Florida Labeled Worst Gerrymandered State
When it comes to manipulating political boundaries to favor one party over another, Florida stands above all other states.
This assessment comes from Jonathan Katz, a California Institute of Technology statistics professor and expert on redistricting. In his testimony supporting a League of Women Voters lawsuit, Katz reportedly declared the Sunshine State to have most gerrymandered maps he’s ever seen.
In 2012, Republican candidates for the House of Representatives in Florida won 53% of the vote, but gained 63% of the seats.
The plaintiffs in the case are trying to get Florida’s redistricting boundaries thrown out, claiming they have given Republicans an unfair and illegal advantage over Democrats.
Katz’s opinion was supported by another academic, Stanford political science professor Jonathan Rodden, who said it was “virtually impossible” for the state to create its congressional boundaries without some degree of intent, according to Ian Millhiser at Think Progress.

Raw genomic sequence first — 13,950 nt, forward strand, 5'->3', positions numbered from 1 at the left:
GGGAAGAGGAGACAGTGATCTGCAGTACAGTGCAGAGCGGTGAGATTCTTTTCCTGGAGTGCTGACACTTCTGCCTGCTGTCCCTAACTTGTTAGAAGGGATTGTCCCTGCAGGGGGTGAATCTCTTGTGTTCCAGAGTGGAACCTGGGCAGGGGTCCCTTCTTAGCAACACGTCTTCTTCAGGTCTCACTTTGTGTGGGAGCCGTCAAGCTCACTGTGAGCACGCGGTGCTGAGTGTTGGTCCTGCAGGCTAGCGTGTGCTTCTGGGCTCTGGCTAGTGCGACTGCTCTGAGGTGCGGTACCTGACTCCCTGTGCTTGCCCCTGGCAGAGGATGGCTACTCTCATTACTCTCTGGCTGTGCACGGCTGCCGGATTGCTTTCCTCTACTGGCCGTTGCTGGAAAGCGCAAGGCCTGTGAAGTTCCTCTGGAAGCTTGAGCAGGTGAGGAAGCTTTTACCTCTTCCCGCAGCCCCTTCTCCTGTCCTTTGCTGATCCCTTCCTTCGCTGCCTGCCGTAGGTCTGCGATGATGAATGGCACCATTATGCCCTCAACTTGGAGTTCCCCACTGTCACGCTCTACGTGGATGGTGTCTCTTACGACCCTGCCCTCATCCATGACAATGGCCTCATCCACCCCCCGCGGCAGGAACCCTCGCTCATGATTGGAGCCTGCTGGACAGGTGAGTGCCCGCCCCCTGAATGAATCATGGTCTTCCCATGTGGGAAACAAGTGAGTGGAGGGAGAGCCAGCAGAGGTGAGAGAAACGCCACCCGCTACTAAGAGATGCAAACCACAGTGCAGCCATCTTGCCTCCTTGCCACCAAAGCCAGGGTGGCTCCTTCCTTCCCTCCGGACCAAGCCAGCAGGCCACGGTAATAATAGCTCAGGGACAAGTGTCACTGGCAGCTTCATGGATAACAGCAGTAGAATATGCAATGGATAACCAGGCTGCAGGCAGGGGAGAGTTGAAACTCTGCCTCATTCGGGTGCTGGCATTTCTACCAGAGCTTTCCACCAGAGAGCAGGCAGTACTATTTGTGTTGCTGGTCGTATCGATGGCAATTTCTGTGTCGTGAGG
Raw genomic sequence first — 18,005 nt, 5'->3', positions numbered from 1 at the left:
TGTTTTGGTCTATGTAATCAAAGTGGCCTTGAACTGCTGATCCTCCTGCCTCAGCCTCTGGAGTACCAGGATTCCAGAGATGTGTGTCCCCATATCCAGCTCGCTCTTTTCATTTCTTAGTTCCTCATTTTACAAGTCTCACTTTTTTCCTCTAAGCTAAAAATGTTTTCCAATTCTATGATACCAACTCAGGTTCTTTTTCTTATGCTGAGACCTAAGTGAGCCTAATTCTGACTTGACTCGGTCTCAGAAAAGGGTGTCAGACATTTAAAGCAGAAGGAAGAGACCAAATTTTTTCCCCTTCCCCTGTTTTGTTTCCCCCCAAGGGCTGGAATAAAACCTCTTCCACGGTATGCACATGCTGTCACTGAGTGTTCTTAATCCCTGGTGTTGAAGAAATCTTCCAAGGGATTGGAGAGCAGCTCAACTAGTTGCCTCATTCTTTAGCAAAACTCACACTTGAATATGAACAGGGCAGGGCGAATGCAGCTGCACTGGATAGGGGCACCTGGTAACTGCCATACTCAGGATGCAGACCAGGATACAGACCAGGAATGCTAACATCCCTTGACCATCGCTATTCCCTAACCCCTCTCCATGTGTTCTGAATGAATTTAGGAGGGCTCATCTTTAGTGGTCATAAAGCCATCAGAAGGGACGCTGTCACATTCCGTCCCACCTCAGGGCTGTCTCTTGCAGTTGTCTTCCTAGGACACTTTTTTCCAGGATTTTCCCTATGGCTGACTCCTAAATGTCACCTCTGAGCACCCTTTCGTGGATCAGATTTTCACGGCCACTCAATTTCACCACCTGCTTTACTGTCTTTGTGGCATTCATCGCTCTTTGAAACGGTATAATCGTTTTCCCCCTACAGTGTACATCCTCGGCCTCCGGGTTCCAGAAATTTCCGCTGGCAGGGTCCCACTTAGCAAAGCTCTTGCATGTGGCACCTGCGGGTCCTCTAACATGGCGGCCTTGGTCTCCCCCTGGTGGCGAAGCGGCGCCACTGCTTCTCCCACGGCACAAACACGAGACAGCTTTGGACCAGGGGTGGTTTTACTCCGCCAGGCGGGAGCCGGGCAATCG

Gerrymandering is a big reason why the GOP has enjoyed its control over the U.S. House.
In the 2012 elections, Democratic congressional candidates nationwide polled more than 1.3 million more votes than Republicans, yet it was the Republicans who won a 34-seat majority. Christopher Ingraham of The Washington Post says Democrats should have 18 more seats in the House, based on the votes received two years ago.
Eighteen out of 435 seats may not sound significant until you consider that a flip of that many seats would give Democrats control of the House. Currently, Democrats have 199 seats, and Republicans 233. Take 18 away from the GOP and add them to the Democrats’ column and the partisan split would be 217-215 in favor of the Dems.
To Learn More:
Redistricting Expert: Florida’s Gerrymandered Maps Give An 8 Point Advantage To Republicans (by Ian Millhiser, Think Progress)
What 60 Years of Political Gerrymandering Looks Like (by Christopher Ingraham, Washington Post)
America’s Most Gerrymandered Congressional Districts (by Christopher Ingraham, Washington Post)
Could Gerrymandering that Helped GOP in 2012 Backfire in 2014? (by Noel Brinkerhoff, AllGov)
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